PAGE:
Looking to oust the governor? Ed Brown has just the right merch for you.
Camouflage Recall Newsom hats and Recall Newsom masks. He’s gotRecall Newsom yard signs. A stack of Recall Newsom pamphlets.
But just days before California voters decide whether to push Democrat Gavin Newsom from office, the trailer off Golden Chain Highway was mostly a shrine to former President Trump.
“As far as I’m concerned, Trump is the president,” said Brown, 67.
And as for the recall election?
“They’ll probably do something to cheat,” he said of Newsom’s supporters, adding that he will vote for Larry Elder because “he’s more like Trump; he’s for the people.”
The Republican-backed recall election could not be more consequential for California. Set amid a deadly wave of the COVID-19 pandemic, with record-breaking wildfires and a relentless drought drying fields and faucets, it gives the GOP its best shot in over a decade at governing the nation’s most populous state.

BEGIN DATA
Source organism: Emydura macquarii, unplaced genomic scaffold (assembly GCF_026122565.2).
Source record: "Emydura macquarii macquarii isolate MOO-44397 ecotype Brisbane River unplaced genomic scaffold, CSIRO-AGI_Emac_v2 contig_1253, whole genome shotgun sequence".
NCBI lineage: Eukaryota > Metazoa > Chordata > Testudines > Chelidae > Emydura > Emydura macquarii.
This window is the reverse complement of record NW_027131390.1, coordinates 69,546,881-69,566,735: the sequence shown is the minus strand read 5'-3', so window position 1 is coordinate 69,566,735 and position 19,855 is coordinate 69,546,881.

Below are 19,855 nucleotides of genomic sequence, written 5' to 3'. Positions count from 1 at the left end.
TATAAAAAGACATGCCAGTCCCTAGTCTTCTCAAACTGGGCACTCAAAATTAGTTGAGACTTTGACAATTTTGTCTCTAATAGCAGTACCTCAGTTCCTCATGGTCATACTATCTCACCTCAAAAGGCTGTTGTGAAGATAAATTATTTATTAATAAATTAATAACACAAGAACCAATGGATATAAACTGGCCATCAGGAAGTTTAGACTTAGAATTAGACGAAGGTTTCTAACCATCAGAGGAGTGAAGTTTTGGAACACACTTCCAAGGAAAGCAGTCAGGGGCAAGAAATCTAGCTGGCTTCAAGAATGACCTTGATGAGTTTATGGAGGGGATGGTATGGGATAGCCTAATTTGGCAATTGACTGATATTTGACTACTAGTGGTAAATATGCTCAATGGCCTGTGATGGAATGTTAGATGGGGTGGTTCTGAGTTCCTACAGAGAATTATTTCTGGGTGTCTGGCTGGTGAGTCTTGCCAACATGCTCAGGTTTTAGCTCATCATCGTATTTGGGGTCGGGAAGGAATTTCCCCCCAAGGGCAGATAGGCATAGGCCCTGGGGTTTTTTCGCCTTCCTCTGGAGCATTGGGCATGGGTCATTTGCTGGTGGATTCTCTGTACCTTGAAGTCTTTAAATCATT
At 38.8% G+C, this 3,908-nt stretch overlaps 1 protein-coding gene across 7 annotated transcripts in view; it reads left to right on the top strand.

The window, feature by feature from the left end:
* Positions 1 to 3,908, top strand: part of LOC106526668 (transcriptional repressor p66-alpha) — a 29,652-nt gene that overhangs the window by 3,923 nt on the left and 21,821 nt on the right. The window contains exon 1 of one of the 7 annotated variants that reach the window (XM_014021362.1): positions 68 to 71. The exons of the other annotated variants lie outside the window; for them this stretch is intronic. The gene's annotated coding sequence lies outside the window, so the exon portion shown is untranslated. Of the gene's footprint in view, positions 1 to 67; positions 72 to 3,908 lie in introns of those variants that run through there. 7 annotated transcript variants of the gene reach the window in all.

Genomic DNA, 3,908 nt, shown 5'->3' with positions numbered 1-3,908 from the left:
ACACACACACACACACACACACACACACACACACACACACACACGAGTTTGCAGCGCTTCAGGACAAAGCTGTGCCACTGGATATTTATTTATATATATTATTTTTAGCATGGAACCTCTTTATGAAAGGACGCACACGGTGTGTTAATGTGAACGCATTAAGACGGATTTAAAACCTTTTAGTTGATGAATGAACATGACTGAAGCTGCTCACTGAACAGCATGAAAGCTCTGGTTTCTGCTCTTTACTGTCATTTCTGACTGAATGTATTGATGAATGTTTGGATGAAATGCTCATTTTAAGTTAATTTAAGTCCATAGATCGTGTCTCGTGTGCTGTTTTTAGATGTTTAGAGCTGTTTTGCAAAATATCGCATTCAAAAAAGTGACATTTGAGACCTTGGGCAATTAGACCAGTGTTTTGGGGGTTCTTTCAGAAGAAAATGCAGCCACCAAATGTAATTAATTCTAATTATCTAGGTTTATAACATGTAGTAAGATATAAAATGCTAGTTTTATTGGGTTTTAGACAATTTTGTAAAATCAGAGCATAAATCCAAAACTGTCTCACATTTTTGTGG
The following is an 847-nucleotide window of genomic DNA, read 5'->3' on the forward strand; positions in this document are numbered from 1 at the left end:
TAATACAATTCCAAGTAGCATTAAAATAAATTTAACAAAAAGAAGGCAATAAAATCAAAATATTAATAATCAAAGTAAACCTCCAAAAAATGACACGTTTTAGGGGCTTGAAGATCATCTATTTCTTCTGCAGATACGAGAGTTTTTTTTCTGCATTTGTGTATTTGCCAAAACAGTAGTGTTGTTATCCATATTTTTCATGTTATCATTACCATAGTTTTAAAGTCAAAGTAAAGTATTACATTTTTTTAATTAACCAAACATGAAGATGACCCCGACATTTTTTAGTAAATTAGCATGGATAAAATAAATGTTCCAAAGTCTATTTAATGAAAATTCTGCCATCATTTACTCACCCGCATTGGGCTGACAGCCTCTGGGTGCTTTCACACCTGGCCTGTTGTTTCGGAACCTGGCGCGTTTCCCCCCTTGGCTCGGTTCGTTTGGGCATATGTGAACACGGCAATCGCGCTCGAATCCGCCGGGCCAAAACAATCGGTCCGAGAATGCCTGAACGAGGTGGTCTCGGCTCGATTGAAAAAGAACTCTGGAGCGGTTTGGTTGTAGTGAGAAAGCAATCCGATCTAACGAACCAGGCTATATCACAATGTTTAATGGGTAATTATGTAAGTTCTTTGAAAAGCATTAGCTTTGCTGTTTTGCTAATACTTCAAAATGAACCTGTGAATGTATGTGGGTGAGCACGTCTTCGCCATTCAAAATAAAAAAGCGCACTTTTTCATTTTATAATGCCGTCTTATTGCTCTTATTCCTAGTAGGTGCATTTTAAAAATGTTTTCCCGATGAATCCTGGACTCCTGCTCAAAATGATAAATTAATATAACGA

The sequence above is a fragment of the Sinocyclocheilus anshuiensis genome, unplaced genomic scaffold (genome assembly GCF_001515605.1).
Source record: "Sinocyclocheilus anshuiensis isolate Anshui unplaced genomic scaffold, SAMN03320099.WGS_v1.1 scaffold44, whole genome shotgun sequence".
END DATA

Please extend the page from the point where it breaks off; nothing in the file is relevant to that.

And if there’s a symbolic heart of recall mania, it may be here in Amador County in the Sierra foothills, where about 1 in 5 registered voters signed petitions to give Newsom the boot. That’s the highest concentration in California.
The most fervent support for the recall has come from Northern California, where rural conservatives say that their voices are drowned out in Sacramento by urban Democrats and that they would be better off seceding to form their own state called Jefferson.
And yet, in many ways, this election is still about a man named Donald J. Trump.
Conservatives talk about the recall effort through the lens of Trump’s lies that he won the 2020 election. By and large, they refuse to cast their ballots by mail, believing his false claims that mail-in voting leads to rampant voter fraud. If Newsom prevails, many won’t trust the results — just as they didn’t after Trump lost.